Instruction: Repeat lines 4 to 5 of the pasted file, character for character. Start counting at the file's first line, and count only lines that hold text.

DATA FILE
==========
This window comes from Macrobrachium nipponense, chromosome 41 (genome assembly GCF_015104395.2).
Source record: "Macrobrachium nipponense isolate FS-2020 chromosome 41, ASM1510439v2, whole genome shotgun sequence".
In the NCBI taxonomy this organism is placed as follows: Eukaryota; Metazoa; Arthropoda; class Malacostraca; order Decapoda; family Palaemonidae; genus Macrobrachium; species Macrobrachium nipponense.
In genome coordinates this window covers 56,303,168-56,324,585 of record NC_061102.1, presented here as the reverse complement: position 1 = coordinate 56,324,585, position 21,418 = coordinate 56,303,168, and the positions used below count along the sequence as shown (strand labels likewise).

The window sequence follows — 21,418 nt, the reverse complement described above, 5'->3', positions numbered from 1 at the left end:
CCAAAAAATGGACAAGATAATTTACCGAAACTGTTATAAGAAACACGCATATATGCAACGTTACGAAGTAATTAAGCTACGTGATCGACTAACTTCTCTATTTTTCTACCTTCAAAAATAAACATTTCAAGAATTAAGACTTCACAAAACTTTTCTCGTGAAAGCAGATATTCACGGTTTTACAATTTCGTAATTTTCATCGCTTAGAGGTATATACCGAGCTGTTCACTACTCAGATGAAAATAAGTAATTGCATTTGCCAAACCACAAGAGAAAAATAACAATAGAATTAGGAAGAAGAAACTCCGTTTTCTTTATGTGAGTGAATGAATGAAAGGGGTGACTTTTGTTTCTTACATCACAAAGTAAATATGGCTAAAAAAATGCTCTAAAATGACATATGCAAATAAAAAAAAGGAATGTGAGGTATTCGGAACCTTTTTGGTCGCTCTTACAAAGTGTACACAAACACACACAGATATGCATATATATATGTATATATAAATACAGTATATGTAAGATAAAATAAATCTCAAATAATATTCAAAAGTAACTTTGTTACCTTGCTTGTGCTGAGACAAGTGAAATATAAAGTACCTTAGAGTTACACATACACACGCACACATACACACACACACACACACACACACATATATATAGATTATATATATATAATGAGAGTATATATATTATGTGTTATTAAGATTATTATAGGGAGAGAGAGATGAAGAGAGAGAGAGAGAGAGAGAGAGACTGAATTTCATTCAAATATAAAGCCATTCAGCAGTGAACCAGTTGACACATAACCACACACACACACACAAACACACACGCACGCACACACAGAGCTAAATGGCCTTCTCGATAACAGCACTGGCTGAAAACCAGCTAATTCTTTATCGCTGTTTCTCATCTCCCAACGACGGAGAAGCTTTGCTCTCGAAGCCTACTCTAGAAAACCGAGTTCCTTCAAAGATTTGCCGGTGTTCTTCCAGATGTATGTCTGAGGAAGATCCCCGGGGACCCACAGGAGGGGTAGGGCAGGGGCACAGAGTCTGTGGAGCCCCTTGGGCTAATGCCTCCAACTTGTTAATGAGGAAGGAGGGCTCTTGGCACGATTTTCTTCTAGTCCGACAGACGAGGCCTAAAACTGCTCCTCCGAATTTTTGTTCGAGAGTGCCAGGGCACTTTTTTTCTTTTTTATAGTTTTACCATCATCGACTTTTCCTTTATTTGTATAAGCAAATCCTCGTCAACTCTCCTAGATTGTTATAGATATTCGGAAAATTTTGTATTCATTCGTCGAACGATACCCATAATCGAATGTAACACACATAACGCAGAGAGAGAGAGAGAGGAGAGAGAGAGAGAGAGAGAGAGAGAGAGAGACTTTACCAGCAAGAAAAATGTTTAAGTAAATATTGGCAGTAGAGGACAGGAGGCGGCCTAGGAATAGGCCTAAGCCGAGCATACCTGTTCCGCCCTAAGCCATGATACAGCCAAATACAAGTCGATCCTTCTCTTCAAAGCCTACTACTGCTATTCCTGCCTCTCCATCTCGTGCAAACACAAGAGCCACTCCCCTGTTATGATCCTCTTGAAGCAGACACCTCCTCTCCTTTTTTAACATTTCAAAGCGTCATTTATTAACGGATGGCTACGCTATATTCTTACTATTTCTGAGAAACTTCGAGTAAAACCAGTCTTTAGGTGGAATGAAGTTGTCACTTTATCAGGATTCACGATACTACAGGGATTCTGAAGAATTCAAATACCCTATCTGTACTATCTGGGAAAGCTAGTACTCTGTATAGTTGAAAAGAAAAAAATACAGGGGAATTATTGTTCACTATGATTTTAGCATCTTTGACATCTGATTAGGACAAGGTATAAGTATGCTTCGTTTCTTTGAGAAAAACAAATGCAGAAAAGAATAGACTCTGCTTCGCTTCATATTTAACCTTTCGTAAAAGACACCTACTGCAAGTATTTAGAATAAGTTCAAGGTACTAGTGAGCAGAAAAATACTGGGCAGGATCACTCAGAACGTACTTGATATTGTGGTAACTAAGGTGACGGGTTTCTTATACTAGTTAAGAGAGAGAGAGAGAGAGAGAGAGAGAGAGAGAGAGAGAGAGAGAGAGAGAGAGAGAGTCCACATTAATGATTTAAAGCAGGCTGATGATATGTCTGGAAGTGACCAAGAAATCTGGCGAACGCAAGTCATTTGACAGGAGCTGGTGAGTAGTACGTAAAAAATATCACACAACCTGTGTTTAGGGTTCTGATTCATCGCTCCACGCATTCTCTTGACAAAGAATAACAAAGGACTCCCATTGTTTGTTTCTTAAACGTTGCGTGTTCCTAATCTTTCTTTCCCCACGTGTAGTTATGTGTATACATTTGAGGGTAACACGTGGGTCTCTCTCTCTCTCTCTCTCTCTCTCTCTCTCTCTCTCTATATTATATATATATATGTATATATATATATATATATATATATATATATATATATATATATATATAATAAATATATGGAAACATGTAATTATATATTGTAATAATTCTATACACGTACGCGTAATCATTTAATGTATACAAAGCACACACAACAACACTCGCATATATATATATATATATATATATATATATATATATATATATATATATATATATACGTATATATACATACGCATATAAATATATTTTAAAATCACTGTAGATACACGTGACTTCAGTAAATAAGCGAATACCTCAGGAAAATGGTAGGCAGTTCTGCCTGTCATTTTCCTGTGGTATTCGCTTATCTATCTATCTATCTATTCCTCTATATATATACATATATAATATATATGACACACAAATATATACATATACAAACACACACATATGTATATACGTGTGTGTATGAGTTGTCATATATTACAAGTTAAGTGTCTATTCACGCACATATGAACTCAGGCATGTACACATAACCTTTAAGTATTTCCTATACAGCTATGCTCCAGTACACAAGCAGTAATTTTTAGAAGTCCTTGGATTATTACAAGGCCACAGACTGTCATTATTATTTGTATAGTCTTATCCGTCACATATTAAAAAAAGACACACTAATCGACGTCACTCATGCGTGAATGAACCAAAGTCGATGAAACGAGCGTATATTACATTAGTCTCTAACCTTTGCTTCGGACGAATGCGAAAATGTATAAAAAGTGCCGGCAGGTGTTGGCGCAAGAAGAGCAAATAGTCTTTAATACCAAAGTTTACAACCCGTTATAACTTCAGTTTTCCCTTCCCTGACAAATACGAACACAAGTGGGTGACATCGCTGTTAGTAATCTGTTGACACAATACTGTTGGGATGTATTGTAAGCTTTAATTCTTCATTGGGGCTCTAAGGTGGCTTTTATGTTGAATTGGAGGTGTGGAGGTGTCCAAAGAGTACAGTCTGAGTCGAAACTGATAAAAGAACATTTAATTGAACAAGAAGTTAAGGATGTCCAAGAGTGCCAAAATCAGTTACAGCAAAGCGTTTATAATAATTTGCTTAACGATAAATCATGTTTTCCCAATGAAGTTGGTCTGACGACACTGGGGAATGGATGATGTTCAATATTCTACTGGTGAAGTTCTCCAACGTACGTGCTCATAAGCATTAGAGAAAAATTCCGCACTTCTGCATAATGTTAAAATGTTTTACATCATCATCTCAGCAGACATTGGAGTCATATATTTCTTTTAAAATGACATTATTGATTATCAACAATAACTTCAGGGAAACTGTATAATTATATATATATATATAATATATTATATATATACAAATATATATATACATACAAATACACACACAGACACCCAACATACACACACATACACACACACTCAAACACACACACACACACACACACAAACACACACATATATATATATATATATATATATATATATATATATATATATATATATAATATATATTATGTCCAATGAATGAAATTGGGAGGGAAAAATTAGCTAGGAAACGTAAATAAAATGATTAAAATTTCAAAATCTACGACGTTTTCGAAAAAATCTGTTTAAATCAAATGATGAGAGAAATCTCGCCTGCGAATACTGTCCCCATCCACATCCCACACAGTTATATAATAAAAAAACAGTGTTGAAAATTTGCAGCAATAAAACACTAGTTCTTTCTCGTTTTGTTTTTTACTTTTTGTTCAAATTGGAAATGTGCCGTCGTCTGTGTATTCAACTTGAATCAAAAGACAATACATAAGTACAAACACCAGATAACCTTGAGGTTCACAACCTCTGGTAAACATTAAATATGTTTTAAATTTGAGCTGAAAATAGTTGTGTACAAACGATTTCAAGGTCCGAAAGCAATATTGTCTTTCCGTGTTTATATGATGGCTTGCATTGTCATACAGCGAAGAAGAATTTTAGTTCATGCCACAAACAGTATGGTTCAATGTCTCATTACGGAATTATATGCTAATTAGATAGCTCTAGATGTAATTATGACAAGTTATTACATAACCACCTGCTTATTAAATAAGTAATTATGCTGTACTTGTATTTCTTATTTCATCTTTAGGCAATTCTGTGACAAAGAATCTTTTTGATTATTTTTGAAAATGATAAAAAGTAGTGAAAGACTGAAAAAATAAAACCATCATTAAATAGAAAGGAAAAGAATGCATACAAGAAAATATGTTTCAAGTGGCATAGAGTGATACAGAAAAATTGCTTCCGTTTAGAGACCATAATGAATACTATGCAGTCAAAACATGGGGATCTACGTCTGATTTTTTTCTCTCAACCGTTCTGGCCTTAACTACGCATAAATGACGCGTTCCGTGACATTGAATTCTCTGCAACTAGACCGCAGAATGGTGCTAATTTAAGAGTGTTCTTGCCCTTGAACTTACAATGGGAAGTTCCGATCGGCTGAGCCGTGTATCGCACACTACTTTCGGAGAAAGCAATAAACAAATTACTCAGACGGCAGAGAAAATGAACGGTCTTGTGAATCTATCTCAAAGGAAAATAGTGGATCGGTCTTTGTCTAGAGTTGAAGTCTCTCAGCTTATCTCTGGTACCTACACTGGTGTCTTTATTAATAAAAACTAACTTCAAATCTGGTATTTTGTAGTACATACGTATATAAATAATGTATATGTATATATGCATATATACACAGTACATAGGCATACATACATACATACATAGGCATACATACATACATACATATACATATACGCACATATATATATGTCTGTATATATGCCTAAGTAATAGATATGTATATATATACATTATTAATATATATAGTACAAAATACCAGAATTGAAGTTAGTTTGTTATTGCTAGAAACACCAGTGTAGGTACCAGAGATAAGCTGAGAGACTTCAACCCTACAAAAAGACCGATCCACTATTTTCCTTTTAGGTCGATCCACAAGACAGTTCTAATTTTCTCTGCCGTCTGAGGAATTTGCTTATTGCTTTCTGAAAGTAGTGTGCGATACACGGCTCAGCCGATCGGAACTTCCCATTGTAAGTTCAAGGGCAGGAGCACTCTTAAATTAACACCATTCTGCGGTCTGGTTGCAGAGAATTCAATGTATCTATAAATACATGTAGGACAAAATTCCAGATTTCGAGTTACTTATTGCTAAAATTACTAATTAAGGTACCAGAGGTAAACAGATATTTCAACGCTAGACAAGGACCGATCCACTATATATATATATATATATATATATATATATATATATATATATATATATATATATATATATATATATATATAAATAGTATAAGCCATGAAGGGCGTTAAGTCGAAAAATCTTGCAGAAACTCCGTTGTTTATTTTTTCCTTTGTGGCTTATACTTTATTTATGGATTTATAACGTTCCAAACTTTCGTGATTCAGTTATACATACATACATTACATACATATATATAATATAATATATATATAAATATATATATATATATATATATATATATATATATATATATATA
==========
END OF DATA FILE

In genome coordinates this window covers 56,303,168-56,324,585 of record NC_061102.1, presented here as the reverse complement: position 1 = coordinate 56,324,585, position 21,418 = coordinate 56,303,168, and the positions used below count along the sequence as shown (strand labels likewise).

The window sequence follows — 21,418 nt, the reverse complement described above, 5'->3', positions numbered from 1 at the left end: